In the framework of exactly one year the team of What If Collective went all the day from dreaming big to actually realizing its dream. The team which assembled for a design competition one year ago did not win at the hackathon then but succeeded in accomplishing something much bigger. It made a prototype of a creative art installation which won the first prize of the new awards series – STRP Award for Creative Technology (ACT), consisting of 30,000 euro. This award brought the team the opportunity to make its dream come true.
What is MGNT installation?
Rooijmans compares the installation to a gigantic magnetic loop where people themselves are the magnets. “The installation records the audio of the people when they step within, then this audio is sampled and played as some kind of electronic sounds back into space. The sounds that are recorded are the people’s voices – the way people interact with the installation, and besides the audio there is also a moving interaction since we have infrared sensors on the top of the installation”, he elaborated.
The interaction happens when people walk inside the magnetic loop – the closer they get to the screens, the bigger effect they have on the installation. Through this interaction the audio is recorded and transformed into sounds. Can these sounds be called music? “Yes, a very abstract music, a rhythmic soundscape just as what Dick Raaymakers once did”, Rooijmans enthused.
“The MGNT installation celebrates the birth of electronic music and the heritage of Dick Raaymakers – an artist and a scientist who worked in the Philips Natlab”, Rooijmans explained. Dick Raaymakers, a pioneer in the field of electronic music, used to produce compositions at the Philips laboratories in the late 50s and early 60s. “He used all kinds of synthesizers and he experimented with sound. He made his compositions using magnetic tape. He would record the signal, then cut and paste it on a cassette, and make a whole composition of various sounds. And this was the birth of electronic music!”, Rooijmans relates.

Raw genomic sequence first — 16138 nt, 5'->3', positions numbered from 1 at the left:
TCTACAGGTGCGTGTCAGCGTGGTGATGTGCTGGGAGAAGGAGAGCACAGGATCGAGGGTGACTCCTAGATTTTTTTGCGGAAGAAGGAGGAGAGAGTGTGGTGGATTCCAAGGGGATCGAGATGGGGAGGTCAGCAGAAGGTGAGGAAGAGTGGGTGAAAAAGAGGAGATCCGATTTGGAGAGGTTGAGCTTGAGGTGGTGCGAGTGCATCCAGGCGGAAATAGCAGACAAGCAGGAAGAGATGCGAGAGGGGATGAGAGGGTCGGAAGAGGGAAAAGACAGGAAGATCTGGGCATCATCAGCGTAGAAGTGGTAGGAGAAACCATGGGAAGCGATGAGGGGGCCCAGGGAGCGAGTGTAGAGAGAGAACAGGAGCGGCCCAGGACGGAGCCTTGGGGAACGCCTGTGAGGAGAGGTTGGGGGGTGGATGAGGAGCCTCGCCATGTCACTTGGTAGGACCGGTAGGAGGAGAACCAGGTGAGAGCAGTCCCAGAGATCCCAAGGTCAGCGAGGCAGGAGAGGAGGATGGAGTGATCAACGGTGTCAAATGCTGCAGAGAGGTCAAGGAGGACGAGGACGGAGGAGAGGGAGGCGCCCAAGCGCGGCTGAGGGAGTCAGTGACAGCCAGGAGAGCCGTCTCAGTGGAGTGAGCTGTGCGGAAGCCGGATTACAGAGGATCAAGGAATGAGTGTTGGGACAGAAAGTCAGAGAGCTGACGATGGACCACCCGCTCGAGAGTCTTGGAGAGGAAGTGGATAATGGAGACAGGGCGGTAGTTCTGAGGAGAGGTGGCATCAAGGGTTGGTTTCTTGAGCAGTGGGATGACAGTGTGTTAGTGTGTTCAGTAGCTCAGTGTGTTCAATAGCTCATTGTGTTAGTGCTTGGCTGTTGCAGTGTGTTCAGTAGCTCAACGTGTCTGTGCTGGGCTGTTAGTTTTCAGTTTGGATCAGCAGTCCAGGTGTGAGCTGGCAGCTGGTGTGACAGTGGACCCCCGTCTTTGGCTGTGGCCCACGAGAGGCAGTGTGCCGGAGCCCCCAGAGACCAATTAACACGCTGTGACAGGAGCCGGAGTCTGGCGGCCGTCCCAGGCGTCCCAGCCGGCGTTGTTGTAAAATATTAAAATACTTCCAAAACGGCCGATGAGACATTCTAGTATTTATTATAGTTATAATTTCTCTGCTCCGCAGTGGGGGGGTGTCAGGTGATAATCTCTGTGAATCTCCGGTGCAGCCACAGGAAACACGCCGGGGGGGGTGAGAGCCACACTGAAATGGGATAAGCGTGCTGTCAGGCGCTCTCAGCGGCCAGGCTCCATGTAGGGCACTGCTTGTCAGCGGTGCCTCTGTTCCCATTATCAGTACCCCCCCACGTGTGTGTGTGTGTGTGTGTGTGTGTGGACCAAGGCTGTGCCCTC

Raaymakers’ compositions were the inspiration behind the MGNT installation. Last year the four members of the team were attending a 48-hour hackathon at the very same Natlab where Dick Raaymakers had once made his first electronic compositions. During those hours spent at “the birthplace”of electronic music, the team came up with the idea: “What if the walls could speak? What if we could do it bigger? What if this whole place could speak? What if we let people know what exactly happened in this special place?”, Rooijmans recollects. “Then we all thought that this was also the perfect name for our team – What If Collective.”
Dream comes true
During the 48 hours at the hackathon the team made a prototype of the installation – a small board with all kinds of haptic sensors. “We wanted to make a spatial installation that is tangible and has a physical interaction with people.” Despite the team’s inspiration and idea, though, they did not win.
“I immediately called the others, I was screaming. You cannot imagine the joy I had!”
However, What If Collective did not give up since they all saw a great potential in their idea. Thus, several months later the team applied for the STRP ACT Award and they eventually won the first prize. “I was incredibly euphoric! I immediately called the others, I was screaming. You cannot imagine the joy I had”, Rooijmans recalled with a smile.
“I am very grateful that this installation came into being especially because it was a dream that had come true for all of us – we all had this fantasy of “what if the walls could speak”. And we did it! We had the guts to do it!”.
What If Collective built the whole installation for six weeks so that it could be ready for the STRP Biënnale Festival 2017. At a question why the visitors of the festival should see their installation, Rooijmans was explicit: “First, people should visit the festival because it is an amazing experience for all tech lovers! Second, you can’t miss the installation – it is gigantic”, he laughed. “It is really a spectacle and also a great sensory experience.”
“This is the first step for this installation”, Rooijmans concluded. “This installation can still evolve. Everybody is very enthusiastic and curious about it so I hope people will enjoy it.”
And the team has not stopped dreaming. “What would be great is having the installation exhibited in other countries. Dream big!”, Rooijmans smiled.
Feature photo: MGNT installation. Photo by What If Collective.
Video: Prototype 2 of the installation. Video by What If Collective.